That’s fine. It was only 4:35 A.M. in the morning; nobody else was using the room. I would just move over to the final station, possibly said a couple of bad things under my breath.
God be praised — this mannikin had a working respiratory system. And once I figured out all the instructions and offered the life-saving breath every 5-6 seconds instead of pumping the poor guy like I was trying to inflate a bicycle tyre, I passed the second of six modules after only thirty minutes of overall effort. Basic understanding of statistical analysis told me I would be done in another ninety minutes or so.
The third adult module put the first two together in an unholy concoction; thirty compressions that needed to go in that little green square indicating they’re not too fast, slow, hard or soft and then three breaths from the bag.
The bag, the same one from the previous successful test, mind you, from which I would sometimes get a ‘nothing happened’ reading and sometimes get a ‘you just blew this guy’s lungs apart’ reading despite applying, I swear to you, exactly the same amount of pressure every single time.
I needed an 84 to pass. I had been in this room for what felt like hours. I got a 78. I adjusted my technique and tried again. 74. I watch the instructional video again. I didn’t even finish the next attempt after two ‘lung bursting’ mistakes. I took a couple of deep breaths and tried again. 80. I stepped away from the station, did a couple of laps around the tiny room, and tried again.
And…I…lost it. I cursed that lifeless ALS Certification dummy, I cursed the factory that made him and for good measure I cursed the Red Cross founder, Clara Barton.
After I got it all out of my system, I did arguably the only smart thing I could claim in the past couple of hours; I abandoned that particular module and turned over to the infant tests. Passed the compression test on Junior in my second try; had similar ‘not enough’ vs ‘kid’s head just exploded’ bag squeezing problems but managed to overcome them, and the little baby dummy lived to see another plastic day.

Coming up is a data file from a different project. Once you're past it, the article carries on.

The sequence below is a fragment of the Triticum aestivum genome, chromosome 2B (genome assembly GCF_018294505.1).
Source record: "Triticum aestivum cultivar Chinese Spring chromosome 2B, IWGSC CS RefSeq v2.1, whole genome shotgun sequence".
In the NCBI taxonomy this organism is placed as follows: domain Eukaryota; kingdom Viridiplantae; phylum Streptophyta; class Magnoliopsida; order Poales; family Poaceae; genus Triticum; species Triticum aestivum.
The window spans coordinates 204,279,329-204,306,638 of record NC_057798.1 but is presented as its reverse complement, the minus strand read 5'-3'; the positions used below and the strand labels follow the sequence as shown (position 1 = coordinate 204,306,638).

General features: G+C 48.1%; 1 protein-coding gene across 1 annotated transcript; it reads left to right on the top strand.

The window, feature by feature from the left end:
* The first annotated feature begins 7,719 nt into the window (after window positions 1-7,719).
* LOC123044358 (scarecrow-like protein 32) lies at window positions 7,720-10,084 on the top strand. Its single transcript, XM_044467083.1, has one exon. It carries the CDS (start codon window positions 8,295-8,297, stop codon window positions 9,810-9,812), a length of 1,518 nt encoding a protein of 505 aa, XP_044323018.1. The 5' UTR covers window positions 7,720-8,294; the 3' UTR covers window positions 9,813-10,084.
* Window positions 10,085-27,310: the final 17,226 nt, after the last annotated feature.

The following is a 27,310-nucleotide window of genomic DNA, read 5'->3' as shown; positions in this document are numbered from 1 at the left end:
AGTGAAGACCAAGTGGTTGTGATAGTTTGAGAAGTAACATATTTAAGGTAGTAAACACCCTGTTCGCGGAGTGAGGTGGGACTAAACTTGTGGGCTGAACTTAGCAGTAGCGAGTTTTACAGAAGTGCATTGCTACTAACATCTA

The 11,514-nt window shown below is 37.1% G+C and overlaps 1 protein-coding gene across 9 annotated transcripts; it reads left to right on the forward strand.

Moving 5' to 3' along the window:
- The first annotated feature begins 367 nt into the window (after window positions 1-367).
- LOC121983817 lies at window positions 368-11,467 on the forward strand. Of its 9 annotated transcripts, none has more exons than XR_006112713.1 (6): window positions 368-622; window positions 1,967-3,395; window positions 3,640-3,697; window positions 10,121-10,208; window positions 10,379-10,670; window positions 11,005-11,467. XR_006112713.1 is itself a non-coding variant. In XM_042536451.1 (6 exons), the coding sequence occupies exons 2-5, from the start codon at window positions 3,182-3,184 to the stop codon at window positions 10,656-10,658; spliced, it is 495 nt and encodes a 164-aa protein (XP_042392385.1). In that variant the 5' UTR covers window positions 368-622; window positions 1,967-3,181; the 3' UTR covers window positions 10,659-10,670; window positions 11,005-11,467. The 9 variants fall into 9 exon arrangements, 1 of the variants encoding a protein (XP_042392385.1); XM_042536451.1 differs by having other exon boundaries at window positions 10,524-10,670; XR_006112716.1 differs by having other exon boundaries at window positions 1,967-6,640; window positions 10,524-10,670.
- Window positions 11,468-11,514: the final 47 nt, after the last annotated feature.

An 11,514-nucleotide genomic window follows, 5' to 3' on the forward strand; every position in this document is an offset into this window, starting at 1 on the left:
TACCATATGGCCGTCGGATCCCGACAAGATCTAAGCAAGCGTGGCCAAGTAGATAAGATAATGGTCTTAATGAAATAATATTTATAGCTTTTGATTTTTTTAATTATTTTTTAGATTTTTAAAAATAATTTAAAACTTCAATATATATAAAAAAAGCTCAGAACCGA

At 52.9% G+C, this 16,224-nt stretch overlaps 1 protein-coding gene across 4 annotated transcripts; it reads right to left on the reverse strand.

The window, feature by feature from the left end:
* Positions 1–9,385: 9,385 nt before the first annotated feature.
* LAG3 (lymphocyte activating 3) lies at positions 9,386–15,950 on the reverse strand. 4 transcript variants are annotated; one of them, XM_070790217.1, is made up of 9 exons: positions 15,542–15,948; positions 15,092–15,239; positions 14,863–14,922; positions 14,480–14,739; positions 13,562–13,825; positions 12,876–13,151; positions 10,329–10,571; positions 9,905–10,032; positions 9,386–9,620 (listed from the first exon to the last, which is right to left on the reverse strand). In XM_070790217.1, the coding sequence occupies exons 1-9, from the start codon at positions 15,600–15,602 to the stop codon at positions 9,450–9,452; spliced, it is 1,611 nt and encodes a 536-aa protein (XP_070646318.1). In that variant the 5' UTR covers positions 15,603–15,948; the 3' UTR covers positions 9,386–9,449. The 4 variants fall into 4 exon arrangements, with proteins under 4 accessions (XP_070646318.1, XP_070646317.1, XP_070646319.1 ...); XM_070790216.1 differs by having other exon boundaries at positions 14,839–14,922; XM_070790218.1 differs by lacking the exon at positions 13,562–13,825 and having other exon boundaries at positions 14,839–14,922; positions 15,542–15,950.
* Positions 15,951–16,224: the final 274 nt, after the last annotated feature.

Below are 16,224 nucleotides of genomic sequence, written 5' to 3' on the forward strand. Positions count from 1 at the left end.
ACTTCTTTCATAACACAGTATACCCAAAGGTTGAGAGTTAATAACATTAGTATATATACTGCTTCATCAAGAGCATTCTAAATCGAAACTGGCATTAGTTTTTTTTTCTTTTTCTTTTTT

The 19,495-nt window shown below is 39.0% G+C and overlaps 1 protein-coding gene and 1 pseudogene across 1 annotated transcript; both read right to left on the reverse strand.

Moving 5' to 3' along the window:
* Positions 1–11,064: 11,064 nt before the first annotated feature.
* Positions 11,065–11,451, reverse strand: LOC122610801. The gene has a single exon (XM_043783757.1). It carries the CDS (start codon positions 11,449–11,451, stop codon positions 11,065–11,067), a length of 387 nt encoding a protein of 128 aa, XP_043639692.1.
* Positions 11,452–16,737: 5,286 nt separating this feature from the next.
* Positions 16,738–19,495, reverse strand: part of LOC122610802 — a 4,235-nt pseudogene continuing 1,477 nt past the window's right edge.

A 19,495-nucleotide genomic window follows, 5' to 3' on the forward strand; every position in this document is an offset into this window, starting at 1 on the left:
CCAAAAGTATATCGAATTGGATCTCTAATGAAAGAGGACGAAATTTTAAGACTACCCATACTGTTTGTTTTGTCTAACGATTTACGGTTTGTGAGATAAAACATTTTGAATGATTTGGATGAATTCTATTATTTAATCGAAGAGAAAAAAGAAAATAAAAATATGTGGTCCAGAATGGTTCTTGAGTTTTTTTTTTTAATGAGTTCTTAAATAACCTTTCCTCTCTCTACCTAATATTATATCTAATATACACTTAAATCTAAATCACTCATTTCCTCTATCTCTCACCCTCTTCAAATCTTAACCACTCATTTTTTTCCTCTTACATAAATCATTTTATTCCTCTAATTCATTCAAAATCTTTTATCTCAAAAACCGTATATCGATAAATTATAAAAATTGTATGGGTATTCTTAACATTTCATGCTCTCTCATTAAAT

It was after 5 A.M. in the morning. Just that one test remained. I don’t mind saying I prayed for grace and (the appropriate amount of) strength. I only sort-of mind admitting that I actually asked the plastic ALS Certification dummy out-loud to be nice to me; promising that if he would just give me a break on this once, I would go away and leave him in peace.
And I started the blessed Compression/Ventilation Certification test once more time.
First person to tell me that B stands for ‘Barely Passing’ will get a free sample of my recertified Chest Compression skills.
I turned off the equipment and grabbed my jacket. It was only as I was leaving the Mannikin Thumping room that I realised.
The room is located in the Birthing Recovery wing with beds sporting recently delivered mothers and fathers and newborns on either side.
It wouldn’t have kept me from my angry fit, knowing that — I would’ve tried to lower the volume.
Nobody banged on the wall or called the nurses’ station at least.
Meanwhile, it was 6:38 A.M.; I would really try and get some sleep.
Will Nuessle is a primary caregiver (two male homo-sapiens), a small business owner, and novelist who claims he can recite the alphabet backwards in less than ten second. He blogs at thestorysofar650777992.wordpress.com or search Will Nuessle on Amazon.com; print, digital and read-by-the-author audiobooks available in a variety of flavors)